The Fearless Baker

February 12, 2012

 

I first heard about "The Fearless Baker" through Sur La Table's "Fearless Baker" cooking classes, and was intrigued. I'd expected the recipes to stick to simple (read: bland) beginner's recipes like sugar cookies, but far from it: you'll find exotic touches like cardamom shortbread (cardamom is a popular seasoning in Scandinavian baking as well as a staple of Middle Eastern dishes), pine nut fig cookies, and orange date ricotta tartlets. Emily gives new bakers the tools to learn and master baking techniques (toasting nuts, cutting butter into dough for pie crusts, etc.) through a series of clever sidebars consisting of dialogues between Emily and her Fearful Bakers (FB).

When I first started out on my own as a baker in 2006, I had precious little baking experience other than licking the spoon or dropping cookie dough onto waiting cookie sheets as a kid. After several years living overseas or in dorms without a kitchen, I finally took the plunge and began baking, first with simple quick breads, then Bundt cakes, then on to yeast breads and laminated dough. There were several messy (and occasionally expensive) mishaps and missteps along the way, and I only wish that Emily Luchetti's "The Fearless Baker" had been around at the time!

There are nearly 200 recipes to choose from. I'm more of a breakfast baker myself (I love a good coffee cake, babka, or muffin), and curiously enough, the breakfast section is the very last one in the book. You'll find a tempting array of scones, muffins, breakfast breads, sticky buns, and more to get your day off to a sweet start. This might be the best place to start if you're brand new to baking; there are very few steps (or dirty dishes involved) to whip up quick bread or muffins.

The first recipe I tried from Fearless Baker was the mocha cream cheese brownies. I used Scharffen Berger Mocha bars from a previous Amazon Vine newsletter (the original recipe called for semisweet), and the mocha chocolate added an additional dimension of coffee flavor (there is instant coffee in the mocha cream cheese layer; I used espresso powder). The cream cheese layer was about twice the thickness of the brownie layer, and despite my best attempts to marble the cream cheese and brownie layers, it was so thick that it didn't cut through the brownie layer (they still tasted wonderful). I also had to add an additional ten minutes onto the baking time.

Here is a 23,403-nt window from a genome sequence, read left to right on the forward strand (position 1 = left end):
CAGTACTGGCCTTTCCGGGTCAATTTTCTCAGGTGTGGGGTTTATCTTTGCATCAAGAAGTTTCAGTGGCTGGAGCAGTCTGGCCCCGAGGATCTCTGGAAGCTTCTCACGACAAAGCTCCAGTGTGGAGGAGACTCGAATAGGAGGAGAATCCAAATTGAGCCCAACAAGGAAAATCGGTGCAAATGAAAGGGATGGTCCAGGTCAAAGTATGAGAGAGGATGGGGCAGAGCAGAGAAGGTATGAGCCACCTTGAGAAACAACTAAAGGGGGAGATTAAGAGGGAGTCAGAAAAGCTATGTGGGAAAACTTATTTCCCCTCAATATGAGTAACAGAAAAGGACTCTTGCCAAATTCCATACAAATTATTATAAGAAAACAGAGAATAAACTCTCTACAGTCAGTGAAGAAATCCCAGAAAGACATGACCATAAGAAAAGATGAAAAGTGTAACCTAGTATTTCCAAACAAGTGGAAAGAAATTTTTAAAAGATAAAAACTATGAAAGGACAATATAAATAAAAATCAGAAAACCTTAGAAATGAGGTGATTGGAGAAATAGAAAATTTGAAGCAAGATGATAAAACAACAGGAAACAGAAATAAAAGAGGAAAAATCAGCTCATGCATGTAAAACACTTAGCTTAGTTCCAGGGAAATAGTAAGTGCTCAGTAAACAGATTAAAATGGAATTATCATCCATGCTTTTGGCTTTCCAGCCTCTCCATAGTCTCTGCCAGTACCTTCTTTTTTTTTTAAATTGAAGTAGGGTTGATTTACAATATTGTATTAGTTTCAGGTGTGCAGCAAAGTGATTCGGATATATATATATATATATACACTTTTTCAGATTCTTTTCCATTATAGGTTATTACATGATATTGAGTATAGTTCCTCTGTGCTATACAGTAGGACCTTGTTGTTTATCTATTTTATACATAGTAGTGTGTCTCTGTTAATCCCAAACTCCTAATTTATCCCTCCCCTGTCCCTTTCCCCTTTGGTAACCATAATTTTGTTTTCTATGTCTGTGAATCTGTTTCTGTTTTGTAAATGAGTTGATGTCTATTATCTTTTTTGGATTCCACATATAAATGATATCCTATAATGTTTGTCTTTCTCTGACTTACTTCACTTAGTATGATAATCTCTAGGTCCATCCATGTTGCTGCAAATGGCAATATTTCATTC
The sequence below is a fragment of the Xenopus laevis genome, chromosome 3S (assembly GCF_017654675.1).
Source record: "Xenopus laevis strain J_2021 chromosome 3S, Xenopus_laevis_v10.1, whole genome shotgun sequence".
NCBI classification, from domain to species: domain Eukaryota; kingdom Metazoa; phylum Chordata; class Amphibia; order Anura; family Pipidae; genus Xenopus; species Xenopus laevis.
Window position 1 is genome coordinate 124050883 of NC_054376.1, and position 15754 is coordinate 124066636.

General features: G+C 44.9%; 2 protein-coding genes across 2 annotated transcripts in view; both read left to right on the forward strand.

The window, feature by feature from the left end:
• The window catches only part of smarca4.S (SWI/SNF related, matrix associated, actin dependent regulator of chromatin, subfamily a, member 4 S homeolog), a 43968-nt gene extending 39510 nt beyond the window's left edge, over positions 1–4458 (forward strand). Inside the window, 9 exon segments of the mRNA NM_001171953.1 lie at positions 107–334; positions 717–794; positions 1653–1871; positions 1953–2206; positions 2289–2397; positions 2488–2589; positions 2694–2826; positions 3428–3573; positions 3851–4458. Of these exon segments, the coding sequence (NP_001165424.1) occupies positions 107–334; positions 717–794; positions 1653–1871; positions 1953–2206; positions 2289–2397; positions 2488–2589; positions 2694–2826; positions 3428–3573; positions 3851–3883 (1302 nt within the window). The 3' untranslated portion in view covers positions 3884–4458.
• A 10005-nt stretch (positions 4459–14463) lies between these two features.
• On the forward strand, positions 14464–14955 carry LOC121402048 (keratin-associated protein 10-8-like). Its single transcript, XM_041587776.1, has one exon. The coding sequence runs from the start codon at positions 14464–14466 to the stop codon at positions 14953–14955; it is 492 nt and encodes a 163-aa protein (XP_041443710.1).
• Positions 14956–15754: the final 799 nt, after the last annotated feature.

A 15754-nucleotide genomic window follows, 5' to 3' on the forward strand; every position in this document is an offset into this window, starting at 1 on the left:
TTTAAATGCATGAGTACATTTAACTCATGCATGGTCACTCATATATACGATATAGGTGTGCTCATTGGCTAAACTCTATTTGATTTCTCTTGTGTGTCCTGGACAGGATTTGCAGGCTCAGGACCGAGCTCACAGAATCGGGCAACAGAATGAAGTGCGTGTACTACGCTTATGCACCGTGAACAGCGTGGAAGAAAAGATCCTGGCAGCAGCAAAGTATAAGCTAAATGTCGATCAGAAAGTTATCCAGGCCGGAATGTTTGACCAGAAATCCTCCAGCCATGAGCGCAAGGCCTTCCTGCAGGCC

The next recipe up was the chocolate orange crinkle cookies. These unassuming little cookies pack a citrusy punch from grated orange peel and orange liqueur, bound together with ground toasted hazelnuts and a lot of melted bittersweet chocolate. The dough is really wet due to the liqueur and melted chocolate, so it needs to firm up in the fridge for an hour or so before baking. You roll the balls in granulated then powdered sugar before baking, so they have a pronounced crinkle effect. I may not have let the dough chill enough, though, since the powdered sugar became soft and gummy as the cookies came out of the oven, and I had to add extra powdered sugar after the cookies had cooled. But the end result was fabulous; the citrus added a burst of unexpected sunshine to the delicate, airy dough.

The book's typeface is clear and easy to read, with required equipment printed in orange and ingredients in black. The whimsical vintage art brings to mind 1950s cookbooks. Instead of food stylist-tweaked food photos, you'll see photos of actual Fearful-to-Fearless Bakers in their home kitchens as they work their way through the recipes. It's yet another way that The Fearless Baker serves to ease new bakers into the kitchen in a friendly, down-to-earth manner. However, if you're someone who likes to see color photos for each recipe, you might be a tad disappointed.

Even if you already know your Bundt pan from a batter bowl, there are plenty of creative, tasty recipes that pair uncommon partners to delicious effect (golden raisin-lime scones, lemon prosecco sabayon, pineapple-raspberry upside-down cake). There's something to appeal to everyone's sweet tooth, and even experienced bakers may learn a new trick or two; I know I did!

(Review copy courtesy of Janna W.)

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